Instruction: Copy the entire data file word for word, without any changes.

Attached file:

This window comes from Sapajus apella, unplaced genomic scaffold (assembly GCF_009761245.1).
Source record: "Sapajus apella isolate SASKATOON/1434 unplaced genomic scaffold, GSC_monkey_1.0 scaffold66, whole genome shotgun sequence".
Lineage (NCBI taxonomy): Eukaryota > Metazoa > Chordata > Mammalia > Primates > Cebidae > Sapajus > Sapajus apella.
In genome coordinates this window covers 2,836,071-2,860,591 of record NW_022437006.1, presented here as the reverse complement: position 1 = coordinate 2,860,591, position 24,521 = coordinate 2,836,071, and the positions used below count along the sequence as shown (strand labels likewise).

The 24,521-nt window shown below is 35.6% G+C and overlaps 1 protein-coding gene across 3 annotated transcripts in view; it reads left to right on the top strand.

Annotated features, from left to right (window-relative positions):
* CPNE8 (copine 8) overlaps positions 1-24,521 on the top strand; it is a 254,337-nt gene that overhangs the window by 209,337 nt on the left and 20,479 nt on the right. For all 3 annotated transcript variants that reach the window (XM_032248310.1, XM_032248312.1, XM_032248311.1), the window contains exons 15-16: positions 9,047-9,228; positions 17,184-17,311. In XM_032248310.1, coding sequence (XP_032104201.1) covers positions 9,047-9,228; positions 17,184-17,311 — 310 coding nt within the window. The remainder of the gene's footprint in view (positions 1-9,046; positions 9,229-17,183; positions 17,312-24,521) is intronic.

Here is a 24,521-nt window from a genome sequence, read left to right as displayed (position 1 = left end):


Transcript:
This window comes from Sapajus apella, unplaced genomic scaffold (assembly GCF_009761245.1).
Source record: "Sapajus apella isolate SASKATOON/1434 unplaced genomic scaffold, GSC_monkey_1.0 scaffold66, whole genome shotgun sequence".
Lineage (NCBI taxonomy): Eukaryota > Metazoa > Chordata > Mammalia > Primates > Cebidae > Sapajus > Sapajus apella.
In genome coordinates this window covers 2,836,071-2,860,591 of record NW_022437006.1, presented here as the reverse complement: position 1 = coordinate 2,860,591, position 24,521 = coordinate 2,836,071, and the positions used below count along the sequence as shown (strand labels likewise).

The 24,521-nt window shown below is 35.6% G+C and overlaps 1 protein-coding gene across 3 annotated transcripts in view; it reads left to right on the top strand.

Annotated features, from left to right (window-relative positions):
* CPNE8 (copine 8) overlaps positions 1-24,521 on the top strand; it is a 254,337-nt gene that overhangs the window by 209,337 nt on the left and 20,479 nt on the right. For all 3 annotated transcript variants that reach the window (XM_032248310.1, XM_032248312.1, XM_032248311.1), the window contains exons 15-16: positions 9,047-9,228; positions 17,184-17,311. In XM_032248310.1, coding sequence (XP_032104201.1) covers positions 9,047-9,228; positions 17,184-17,311 — 310 coding nt within the window. The remainder of the gene's footprint in view (positions 1-9,046; positions 9,229-17,183; positions 17,312-24,521) is intronic.

Here is a 24,521-nt window from a genome sequence, read left to right as displayed (position 1 = left end):